On November 14,1969, the Apollo 12 spacecraft was launched. Its lunar module, the Intrepid, landed at the Ocean of Storms. This was the second time in history that man had landed on the moon. The two crewmembers aboard the Intrepid were on the surface for 31 hours and 31 minutes. During this time they took two moon walks, and collected 34.3 kilograms of lunar surface material. They also retrieved equipment left by the unmanned Surveyor 3, which had landed nearly two years earlier. Before returning to Earth, the lunar module's ascent stage was launched back into the moon, and seismometers left behind by the crew recorded its impact.
The Apollo 13 spacecraft, launched on April 11, 1970, was scheduled to land on the moon during its mission, but it never did. 55 hours and 55 minutes after the launch, an oxygen tank in the service module exploded, crippling almost all of the spacecraft's functions, and diminishing electrical and oxygen supply to the command module. Under the guidance of mission control, the crew of Apollo 13 boarded the lunar module (LM) "Aquarius" in order to conserve power, oxygen, and fuel aboard the command module for re-entry into the Earth's atmosphere. To get back to Earth, the crew used the LM's attitude control engine to swing once around the moon and return safely to Earth.
Apollo 14, launched on January 31, 1971, was piloted by Alan Shepard. Alan Shepard was the first American in space aboard the Mercury 3. The other two crewmembers aboard the Apollo 14 were Stuart Roosa and Edgar Mitchell. Shepard and Mitchell landed the lunar module, "Antares," on the moon in the Fra Maura region. They performed 2 moon walks during the 33 hours and 31 minutes that they remained on the moon. They also deployed the ALSEP (Apollo Lunar Surface Experiments Package). While still on the lunar surface, an explosive charge was detonated at a crater rim to induce a man-made moon-quake. Before leaving for home, the crew of the Apollo 14 mission launched the third stage of the Saturn V rocket into the lunar surface, inducing a second seismic event. One year later the seismological equipment left on the moon by Apollo 14 recorded the impact of a meteorite 3 meters in diameter. This impact measured 100 times the magnitude of the impact of the Saturn V rocket.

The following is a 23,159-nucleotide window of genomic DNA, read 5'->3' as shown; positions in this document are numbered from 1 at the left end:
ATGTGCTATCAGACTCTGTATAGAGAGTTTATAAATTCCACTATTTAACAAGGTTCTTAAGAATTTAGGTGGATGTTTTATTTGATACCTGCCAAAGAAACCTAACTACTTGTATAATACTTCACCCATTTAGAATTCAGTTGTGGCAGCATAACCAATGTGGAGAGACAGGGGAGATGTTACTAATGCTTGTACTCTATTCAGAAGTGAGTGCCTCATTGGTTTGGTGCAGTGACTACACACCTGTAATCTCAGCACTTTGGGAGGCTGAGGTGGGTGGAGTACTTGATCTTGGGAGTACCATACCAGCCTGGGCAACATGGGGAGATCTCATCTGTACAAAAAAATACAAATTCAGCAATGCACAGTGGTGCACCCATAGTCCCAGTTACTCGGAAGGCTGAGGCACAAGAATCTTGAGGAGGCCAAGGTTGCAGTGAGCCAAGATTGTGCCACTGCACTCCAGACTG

Apollo 15 was launched on July 26, 1971. The crew of this mission was David Scott, Alfred Worden and James Irwin. Its lunar module, "Falcon," landed in the Hadley-Apennine region near the Apennine Mountains. It was manned by David Scott and James Irwin. These two astronauts aboard the Falcon remained on the lunar surface for 66 hours and 55 minutes. While on the surface, the two astronauts performed 3 EVA's (extra-vehicular activity), and covered a total of 28 kilometers with the LRV (Lunar Roving Vehicle). They also deployed various observational equipment, including the ALSEP, and collected 77 kilograms of moon rock. This was the first time that the LRV was used in a lunar mission.